Thursday, March 1, 2012

And then there was...MASH

Making a great debut film is something every young filmmaker aspires to. Thinking you're going to churn out something monumentally profound will only give you a headache and a blank piece of paper. Or blank word document if that's your preferred method.

Nobody remembers Finian's Rainbow or Who's That Knocking but they do remember The Godfather and Mean Streets. These films were not the first films these directors completed, but the ones people consider being their first real film as an artist. For Robert Altman, MASH was just that. The one people point to as being the first Altman film. Right off the bat, the overlapping dialogue is present. Along with that, the improvisation and slow zoom lens effect.

It's Korean War setting is something forced upon the director by the studio. Which is telling enough. This film plays a lot more as a contemporary war satire. Given that its doctors we are dealing with as opposed to soldiers, it makes the sense of irony and dark wit something to be cherished. From the pun-infused lyrics 'Suicide is painless', right down to the parody of DaVinci's Last Supper.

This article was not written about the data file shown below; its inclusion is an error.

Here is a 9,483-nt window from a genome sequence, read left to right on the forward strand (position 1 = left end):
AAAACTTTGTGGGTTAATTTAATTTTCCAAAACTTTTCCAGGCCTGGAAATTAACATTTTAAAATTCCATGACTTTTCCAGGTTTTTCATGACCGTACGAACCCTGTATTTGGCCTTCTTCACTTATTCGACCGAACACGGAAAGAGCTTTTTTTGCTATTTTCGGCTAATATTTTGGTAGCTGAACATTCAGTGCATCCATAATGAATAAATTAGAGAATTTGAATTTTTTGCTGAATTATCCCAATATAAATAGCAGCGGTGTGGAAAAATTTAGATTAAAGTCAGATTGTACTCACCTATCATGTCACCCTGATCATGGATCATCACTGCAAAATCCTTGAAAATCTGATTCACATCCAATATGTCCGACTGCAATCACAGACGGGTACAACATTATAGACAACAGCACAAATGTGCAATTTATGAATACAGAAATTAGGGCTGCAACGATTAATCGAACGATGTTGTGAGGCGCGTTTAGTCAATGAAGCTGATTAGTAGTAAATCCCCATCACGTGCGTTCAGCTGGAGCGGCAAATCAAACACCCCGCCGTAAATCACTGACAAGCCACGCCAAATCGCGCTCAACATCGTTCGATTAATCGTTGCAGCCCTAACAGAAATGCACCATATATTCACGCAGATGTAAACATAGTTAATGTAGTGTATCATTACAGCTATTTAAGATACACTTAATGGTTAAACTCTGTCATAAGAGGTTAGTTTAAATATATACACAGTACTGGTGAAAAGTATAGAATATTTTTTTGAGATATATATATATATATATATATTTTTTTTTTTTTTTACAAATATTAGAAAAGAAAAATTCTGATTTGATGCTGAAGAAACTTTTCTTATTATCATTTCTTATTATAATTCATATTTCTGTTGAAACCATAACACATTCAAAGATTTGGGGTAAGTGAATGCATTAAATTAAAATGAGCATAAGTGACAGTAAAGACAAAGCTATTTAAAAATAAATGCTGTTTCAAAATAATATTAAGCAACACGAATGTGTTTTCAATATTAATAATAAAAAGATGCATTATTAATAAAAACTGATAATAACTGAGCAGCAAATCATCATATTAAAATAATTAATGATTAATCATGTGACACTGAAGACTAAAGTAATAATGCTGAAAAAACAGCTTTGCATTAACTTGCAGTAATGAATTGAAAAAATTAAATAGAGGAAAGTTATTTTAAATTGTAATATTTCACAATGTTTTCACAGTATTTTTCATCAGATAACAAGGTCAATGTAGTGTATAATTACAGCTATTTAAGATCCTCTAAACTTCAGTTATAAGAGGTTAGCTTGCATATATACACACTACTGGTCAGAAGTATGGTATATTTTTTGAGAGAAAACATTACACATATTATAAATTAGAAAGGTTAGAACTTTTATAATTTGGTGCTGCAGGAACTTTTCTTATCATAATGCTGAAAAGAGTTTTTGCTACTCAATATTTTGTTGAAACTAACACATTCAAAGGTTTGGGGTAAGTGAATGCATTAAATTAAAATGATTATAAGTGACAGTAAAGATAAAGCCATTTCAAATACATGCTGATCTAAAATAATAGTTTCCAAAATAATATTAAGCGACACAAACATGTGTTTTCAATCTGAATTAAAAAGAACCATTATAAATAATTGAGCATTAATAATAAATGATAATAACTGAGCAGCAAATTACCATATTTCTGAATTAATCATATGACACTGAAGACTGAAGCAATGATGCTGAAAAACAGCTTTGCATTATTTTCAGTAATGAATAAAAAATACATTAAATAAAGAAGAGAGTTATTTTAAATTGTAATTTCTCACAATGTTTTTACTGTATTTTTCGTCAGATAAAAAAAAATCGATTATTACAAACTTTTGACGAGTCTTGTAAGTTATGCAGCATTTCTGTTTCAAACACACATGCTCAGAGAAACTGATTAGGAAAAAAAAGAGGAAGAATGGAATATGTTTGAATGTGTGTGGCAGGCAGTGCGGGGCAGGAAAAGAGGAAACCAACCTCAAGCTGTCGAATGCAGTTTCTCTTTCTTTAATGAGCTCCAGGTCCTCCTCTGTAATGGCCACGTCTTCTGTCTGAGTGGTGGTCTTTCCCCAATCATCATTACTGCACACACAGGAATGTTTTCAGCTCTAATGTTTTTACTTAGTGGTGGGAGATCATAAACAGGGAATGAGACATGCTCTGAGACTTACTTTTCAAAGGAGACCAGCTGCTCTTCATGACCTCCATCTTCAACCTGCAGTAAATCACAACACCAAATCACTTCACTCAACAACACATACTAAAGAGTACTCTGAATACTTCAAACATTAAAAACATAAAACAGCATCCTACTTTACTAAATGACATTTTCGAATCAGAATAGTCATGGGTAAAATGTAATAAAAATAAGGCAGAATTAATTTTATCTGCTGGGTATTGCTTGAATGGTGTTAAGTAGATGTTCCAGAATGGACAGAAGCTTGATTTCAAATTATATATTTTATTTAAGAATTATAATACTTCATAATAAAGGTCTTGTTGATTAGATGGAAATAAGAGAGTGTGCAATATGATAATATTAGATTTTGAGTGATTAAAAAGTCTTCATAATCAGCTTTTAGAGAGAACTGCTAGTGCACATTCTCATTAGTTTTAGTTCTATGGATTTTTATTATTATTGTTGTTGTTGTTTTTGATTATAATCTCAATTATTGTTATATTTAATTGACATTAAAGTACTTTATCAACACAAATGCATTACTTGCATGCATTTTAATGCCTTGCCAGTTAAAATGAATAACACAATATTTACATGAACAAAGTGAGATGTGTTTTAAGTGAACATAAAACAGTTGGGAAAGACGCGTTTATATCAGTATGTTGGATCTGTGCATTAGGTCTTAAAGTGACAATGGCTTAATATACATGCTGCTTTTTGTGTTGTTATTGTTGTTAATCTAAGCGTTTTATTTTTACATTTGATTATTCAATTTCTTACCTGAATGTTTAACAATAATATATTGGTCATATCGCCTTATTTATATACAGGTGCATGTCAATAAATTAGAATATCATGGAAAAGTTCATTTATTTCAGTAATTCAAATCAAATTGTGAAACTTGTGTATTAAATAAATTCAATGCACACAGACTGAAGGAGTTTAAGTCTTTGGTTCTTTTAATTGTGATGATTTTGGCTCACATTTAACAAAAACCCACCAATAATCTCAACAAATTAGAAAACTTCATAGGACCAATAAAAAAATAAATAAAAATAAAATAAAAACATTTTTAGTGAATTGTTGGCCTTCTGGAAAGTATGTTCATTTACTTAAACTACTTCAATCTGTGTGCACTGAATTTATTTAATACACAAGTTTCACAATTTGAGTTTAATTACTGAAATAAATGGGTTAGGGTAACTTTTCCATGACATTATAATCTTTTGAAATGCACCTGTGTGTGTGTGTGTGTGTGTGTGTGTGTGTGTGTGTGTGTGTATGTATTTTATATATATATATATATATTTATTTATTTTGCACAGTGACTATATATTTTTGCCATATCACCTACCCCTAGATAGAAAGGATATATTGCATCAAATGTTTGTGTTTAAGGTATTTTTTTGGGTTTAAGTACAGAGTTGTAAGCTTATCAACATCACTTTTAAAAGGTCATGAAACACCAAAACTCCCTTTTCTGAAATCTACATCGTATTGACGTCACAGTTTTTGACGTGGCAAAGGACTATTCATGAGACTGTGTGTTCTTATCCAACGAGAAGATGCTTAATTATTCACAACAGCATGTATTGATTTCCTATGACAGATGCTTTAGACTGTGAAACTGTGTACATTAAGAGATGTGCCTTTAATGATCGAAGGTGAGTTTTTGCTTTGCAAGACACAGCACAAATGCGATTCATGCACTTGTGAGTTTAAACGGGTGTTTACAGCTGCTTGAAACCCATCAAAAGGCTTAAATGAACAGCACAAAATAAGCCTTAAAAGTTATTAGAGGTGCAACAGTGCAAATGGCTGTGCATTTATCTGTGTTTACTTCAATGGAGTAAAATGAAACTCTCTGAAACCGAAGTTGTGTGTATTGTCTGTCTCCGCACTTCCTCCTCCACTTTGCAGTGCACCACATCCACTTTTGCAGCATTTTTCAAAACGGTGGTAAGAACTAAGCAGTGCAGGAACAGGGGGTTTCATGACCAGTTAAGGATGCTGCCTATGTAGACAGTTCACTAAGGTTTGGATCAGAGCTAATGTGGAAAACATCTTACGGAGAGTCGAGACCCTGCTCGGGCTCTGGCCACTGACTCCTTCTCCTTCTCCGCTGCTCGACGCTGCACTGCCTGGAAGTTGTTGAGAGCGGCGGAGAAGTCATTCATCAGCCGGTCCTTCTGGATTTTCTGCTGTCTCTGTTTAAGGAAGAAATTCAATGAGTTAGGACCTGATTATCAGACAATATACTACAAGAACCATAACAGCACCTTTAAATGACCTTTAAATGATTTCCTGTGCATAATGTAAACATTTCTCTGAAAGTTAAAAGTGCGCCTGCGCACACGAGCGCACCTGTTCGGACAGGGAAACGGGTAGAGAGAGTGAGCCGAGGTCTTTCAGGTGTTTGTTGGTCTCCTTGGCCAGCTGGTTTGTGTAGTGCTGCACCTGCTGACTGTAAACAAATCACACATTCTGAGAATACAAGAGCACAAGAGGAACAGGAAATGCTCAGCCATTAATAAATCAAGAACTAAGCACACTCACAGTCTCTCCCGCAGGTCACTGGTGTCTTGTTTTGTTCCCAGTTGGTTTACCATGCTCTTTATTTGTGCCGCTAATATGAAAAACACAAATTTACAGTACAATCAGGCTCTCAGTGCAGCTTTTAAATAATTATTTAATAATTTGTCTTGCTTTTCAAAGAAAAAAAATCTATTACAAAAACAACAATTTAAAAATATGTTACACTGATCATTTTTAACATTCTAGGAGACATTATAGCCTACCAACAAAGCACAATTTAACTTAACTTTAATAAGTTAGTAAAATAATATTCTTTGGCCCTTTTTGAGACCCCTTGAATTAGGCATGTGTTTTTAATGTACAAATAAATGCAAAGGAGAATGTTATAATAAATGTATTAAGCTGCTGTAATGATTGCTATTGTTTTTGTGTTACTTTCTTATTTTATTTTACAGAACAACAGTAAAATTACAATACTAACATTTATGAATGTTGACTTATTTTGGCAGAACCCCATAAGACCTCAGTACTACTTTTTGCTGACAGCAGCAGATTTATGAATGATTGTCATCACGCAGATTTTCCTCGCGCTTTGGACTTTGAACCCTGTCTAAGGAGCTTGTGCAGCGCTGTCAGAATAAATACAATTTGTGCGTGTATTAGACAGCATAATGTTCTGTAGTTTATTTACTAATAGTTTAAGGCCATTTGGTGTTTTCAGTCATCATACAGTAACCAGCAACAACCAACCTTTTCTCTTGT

The film hit at just the right moment. After Hopper gave us two hippies searching for America, Altman gave us a bunch of surgeons relaying two army officials having sex over the loud speaker. Who could resist?

Known for being a quick shooter, Altman's style would soon clash with Warren Beatty's methods on McCabe and Mrs Miller. A film notoriously known for it's post production sound flaws. Nashville would come four movies later.

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